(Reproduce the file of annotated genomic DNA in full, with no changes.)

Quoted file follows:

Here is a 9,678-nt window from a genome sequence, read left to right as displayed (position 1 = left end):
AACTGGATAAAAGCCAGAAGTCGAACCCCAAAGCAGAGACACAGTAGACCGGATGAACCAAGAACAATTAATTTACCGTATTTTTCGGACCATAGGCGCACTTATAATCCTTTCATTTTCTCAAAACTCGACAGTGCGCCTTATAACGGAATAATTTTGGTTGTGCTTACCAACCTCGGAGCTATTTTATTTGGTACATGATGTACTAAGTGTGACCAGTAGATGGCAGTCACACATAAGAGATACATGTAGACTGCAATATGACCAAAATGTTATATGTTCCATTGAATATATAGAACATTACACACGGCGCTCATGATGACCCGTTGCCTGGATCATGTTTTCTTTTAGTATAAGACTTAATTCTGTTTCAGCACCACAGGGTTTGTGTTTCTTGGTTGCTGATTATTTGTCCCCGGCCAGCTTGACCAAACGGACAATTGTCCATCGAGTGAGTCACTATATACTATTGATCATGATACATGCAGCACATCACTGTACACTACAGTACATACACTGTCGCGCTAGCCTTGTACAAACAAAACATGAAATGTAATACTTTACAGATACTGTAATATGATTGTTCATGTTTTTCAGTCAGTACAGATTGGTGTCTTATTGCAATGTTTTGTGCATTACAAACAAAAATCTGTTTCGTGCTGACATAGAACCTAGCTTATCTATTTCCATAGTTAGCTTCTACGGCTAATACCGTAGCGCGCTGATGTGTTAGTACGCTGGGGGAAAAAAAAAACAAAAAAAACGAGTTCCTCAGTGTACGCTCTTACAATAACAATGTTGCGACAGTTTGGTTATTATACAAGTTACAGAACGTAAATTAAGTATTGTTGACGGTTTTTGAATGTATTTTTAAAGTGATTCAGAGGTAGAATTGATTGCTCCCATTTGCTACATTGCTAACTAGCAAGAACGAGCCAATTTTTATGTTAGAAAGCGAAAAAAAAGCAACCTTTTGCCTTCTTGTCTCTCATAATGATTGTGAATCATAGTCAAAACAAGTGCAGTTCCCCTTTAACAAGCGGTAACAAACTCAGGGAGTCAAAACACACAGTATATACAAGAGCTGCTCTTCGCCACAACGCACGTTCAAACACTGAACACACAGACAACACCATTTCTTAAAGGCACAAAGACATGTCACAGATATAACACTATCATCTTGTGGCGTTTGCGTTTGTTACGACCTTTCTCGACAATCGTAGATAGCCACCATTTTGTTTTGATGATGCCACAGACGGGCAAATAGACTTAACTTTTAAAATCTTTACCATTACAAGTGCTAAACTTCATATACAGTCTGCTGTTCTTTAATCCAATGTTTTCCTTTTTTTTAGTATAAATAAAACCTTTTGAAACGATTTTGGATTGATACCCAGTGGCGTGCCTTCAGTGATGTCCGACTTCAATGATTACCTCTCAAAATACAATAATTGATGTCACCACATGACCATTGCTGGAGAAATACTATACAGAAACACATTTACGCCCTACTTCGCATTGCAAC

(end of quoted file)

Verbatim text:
Here is a 9,678-nt window from a genome sequence, read left to right as displayed (position 1 = left end):
AACTGGATAAAAGCCAGAAGTCGAACCCCAAAGCAGAGACACAGTAGACCGGATGAACCAAGAACAATTAATTTACCGTATTTTTCGGACCATAGGCGCACTTATAATCCTTTCATTTTCTCAAAACTCGACAGTGCGCCTTATAACGGAATAATTTTGGTTGTGCTTACCAACCTCGGAGCTATTTTATTTGGTACATGATGTACTAAGTGTGACCAGTAGATGGCAGTCACACATAAGAGATACATGTAGACTGCAATATGACCAAAATGTTATATGTTCCATTGAATATATAGAACATTACACACGGCGCTCATGATGACCCGTTGCCTGGATCATGTTTTCTTTTAGTATAAGACTTAATTCTGTTTCAGCACCACAGGGTTTGTGTTTCTTGGTTGCTGATTATTTGTCCCCGGCCAGCTTGACCAAACGGACAATTGTCCATCGAGTGAGTCACTATATACTATTGATCATGATACATGCAGCACATCACTGTACACTACAGTACATACACTGTCGCGCTAGCCTTGTACAAACAAAACATGAAATGTAATACTTTACAGATACTGTAATATGATTGTTCATGTTTTTCAGTCAGTACAGATTGGTGTCTTATTGCAATGTTTTGTGCATTACAAACAAAAATCTGTTTCGTGCTGACATAGAACCTAGCTTATCTATTTCCATAGTTAGCTTCTACGGCTAATACCGTAGCGCGCTGATGTGTTAGTACGCTGGGGGAAAAAAAAAACAAAAAAAACGAGTTCCTCAGTGTACGCTCTTACAATAACAATGTTGCGACAGTTTGGTTATTATACAAGTTACAGAACGTAAATTAAGTATTGTTGACGGTTTTTGAATGTATTTTTAAAGTGATTCAGAGGTAGAATTGATTGCTCCCATTTGCTACATTGCTAACTAGCAAGAACGAGCCAATTTTTATGTTAGAAAGCGAAAAAAAAGCAACCTTTTGCCTTCTTGTCTCTCATAATGATTGTGAATCATAGTCAAAACAAGTGCAGTTCCCCTTTAACAAGCGGTAACAAACTCAGGGAGTCAAAACACACAGTATATACAAGAGCTGCTCTTCGCCACAACGCACGTTCAAACACTGAACACACAGACAACACCATTTCTTAAAGGCACAAAGACATGTCACAGATATAACACTATCATCTTGTGGCGTTTGCGTTTGTTACGACCTTTCTCGACAATCGTAGATAGCCACCATTTTGTTTTGATGATGCCACAGACGGGCAAATAGACTTAACTTTTAAAATCTTTACCATTACAAGTGCTAAACTTCATATACAGTCTGCTGTTCTTTAATCCAATGTTTTCCTTTTTTTTAGTATAAATAAAACCTTTTGAAACGATTTTGGATTGATACCCAGTGGCGTGCCTTCAGTGATGTCCGACTTCAATGATTACCTCTCAAAATACAATAATTGATGTCACCACATGACCATTGCTGGAGAAATACTATACAGAAACACATTTACGCCCTACTTCGCATTGCAAC